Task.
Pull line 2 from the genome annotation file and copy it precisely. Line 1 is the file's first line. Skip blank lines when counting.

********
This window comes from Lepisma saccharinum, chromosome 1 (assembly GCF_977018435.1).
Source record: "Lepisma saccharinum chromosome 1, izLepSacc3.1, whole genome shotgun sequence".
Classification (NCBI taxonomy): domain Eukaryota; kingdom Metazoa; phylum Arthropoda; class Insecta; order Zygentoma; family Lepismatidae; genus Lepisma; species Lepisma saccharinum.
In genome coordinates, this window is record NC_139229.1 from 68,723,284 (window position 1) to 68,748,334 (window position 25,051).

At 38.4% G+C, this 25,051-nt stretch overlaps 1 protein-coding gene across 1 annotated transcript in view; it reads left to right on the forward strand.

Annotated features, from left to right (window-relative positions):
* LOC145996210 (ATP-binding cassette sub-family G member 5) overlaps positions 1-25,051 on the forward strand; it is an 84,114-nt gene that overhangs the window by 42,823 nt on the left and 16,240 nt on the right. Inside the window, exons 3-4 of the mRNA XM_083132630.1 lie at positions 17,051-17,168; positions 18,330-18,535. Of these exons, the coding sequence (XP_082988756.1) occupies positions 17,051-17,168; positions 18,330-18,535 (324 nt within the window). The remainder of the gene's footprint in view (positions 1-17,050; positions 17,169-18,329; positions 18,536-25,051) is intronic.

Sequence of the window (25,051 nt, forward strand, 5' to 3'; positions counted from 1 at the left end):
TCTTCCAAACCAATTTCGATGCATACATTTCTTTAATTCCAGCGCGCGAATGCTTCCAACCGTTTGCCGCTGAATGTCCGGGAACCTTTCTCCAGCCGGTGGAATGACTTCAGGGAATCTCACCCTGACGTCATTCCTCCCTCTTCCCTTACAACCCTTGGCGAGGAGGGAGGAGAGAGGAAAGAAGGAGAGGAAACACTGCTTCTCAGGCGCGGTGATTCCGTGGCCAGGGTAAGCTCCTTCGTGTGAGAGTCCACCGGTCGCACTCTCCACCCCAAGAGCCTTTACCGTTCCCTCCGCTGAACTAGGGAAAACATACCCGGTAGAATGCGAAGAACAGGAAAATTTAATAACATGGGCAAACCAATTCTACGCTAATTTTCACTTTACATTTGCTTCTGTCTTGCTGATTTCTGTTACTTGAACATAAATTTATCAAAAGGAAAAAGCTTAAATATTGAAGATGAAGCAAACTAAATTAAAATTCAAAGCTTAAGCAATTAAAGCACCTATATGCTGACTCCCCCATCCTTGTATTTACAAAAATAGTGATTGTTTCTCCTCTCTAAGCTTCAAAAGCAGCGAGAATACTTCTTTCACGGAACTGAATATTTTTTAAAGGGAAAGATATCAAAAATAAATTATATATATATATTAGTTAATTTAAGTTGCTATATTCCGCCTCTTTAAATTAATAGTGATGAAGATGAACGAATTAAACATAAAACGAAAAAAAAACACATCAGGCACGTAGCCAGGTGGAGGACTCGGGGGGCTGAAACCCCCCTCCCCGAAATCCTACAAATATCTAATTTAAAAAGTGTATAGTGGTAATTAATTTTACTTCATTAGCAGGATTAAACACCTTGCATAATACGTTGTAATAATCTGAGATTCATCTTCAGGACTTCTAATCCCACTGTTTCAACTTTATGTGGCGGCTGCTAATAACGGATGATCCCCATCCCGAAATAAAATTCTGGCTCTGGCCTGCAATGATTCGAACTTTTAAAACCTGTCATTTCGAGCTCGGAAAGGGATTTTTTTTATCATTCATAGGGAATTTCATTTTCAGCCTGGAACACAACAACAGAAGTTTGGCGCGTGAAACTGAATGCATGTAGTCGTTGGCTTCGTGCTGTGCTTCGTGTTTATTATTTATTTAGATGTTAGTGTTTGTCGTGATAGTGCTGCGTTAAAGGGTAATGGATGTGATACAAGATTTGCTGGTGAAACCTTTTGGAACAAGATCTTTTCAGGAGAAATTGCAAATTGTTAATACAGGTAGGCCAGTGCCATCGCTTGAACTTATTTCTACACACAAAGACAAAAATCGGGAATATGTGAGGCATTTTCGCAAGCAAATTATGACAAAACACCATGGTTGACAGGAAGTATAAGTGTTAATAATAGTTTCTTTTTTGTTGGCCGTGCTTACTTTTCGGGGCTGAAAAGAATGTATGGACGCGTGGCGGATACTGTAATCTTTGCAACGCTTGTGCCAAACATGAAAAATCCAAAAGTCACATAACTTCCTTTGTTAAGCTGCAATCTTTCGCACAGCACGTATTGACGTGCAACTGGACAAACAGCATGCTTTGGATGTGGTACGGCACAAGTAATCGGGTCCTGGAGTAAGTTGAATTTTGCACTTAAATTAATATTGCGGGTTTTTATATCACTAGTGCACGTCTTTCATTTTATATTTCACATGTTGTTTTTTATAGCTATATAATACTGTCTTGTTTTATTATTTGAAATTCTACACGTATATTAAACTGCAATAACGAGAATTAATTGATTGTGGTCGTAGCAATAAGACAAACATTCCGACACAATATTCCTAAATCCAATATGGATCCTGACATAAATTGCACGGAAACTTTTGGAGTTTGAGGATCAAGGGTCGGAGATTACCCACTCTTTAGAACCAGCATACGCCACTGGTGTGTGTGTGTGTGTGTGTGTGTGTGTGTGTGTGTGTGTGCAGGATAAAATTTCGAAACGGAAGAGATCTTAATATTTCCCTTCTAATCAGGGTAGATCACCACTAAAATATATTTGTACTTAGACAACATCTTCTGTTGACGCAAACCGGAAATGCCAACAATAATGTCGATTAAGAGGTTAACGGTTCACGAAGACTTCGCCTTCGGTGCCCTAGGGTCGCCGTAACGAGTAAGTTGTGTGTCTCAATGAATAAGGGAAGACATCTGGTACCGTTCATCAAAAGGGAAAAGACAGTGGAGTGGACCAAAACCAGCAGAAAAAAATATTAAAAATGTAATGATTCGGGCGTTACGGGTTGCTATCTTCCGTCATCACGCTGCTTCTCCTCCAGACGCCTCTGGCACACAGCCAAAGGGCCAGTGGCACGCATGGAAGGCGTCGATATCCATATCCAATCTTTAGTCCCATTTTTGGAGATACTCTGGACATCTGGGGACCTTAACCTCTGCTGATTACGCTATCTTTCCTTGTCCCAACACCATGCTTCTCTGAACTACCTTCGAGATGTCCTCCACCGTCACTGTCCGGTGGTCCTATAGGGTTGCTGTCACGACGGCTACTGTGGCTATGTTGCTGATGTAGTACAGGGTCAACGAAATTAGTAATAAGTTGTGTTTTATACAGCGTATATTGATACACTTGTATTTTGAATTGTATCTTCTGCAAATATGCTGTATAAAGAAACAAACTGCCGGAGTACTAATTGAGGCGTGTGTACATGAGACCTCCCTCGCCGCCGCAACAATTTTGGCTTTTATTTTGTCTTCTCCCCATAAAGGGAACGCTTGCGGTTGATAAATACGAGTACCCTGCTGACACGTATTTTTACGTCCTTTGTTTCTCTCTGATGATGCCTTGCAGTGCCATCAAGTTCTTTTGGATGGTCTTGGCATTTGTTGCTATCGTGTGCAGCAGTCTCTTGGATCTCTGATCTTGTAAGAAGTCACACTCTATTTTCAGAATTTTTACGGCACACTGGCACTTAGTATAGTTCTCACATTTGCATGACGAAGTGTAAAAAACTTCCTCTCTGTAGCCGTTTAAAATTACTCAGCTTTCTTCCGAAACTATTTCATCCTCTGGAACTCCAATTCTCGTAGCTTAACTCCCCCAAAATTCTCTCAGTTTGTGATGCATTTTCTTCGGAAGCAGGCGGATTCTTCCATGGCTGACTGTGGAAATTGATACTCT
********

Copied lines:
Source record: "Lepisma saccharinum chromosome 1, izLepSacc3.1, whole genome shotgun sequence".